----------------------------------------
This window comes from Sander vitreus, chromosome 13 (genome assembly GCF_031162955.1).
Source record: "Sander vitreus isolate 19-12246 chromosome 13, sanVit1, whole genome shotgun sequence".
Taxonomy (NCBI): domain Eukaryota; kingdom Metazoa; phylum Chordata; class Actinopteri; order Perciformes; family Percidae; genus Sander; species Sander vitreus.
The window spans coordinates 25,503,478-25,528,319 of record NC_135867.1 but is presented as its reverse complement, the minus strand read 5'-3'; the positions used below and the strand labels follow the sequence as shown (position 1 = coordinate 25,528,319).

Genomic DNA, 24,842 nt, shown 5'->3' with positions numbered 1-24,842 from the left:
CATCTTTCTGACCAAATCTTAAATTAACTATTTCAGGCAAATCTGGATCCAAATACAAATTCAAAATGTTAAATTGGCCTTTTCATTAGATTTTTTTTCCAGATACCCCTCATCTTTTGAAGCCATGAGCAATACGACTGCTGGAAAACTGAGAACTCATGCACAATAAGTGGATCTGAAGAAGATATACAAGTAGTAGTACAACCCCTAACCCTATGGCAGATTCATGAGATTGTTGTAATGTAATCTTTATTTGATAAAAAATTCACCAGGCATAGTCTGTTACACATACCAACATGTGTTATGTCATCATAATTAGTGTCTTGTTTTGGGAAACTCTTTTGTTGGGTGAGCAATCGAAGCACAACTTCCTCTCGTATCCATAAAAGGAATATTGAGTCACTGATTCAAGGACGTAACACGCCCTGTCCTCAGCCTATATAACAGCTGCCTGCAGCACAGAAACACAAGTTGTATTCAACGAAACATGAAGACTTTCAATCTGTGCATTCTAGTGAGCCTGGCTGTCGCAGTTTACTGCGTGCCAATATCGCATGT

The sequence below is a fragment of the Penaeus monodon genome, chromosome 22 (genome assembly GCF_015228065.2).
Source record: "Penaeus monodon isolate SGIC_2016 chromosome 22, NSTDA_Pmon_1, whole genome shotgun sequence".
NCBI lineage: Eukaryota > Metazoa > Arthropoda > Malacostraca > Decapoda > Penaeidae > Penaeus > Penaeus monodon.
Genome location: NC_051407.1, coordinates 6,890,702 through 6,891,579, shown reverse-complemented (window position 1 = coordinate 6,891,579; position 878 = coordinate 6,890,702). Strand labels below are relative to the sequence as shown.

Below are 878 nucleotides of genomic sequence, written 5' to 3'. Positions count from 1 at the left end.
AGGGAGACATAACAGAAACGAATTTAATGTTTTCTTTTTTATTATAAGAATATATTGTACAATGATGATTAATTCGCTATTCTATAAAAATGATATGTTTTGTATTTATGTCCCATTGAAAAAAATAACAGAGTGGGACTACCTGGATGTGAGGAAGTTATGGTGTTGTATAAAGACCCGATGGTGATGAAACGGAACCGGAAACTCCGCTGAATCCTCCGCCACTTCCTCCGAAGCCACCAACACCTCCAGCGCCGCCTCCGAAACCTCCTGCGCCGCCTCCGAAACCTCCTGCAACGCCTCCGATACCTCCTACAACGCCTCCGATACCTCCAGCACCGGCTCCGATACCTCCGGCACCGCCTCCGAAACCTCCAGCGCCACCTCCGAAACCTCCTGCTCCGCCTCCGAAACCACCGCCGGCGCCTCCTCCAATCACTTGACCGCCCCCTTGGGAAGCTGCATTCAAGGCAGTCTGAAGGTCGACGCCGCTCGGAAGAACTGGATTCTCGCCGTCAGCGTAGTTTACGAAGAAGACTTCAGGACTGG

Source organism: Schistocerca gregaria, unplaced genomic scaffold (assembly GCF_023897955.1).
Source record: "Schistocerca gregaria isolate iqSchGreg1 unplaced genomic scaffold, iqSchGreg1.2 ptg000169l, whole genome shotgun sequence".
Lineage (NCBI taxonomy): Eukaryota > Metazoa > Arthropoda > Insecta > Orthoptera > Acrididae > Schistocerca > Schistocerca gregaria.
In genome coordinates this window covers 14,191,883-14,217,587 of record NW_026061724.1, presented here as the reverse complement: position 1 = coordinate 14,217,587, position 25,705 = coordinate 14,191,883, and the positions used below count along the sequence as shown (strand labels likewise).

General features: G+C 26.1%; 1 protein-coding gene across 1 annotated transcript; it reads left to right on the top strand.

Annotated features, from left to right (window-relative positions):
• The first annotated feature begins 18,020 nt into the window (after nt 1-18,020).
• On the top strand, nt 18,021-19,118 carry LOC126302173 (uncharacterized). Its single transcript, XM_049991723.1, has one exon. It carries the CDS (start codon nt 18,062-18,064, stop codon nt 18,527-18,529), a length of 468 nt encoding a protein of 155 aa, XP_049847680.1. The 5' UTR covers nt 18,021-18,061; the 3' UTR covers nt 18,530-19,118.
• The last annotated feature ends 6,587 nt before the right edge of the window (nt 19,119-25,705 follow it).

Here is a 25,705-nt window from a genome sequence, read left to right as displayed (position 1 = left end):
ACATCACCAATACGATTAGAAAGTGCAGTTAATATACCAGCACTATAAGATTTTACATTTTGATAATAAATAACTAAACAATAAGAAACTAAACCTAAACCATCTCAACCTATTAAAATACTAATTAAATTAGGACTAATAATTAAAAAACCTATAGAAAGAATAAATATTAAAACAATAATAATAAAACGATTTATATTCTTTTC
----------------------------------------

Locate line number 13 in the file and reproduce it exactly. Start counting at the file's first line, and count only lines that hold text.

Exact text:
Source organism: Schistocerca gregaria, unplaced genomic scaffold (assembly GCF_023897955.1).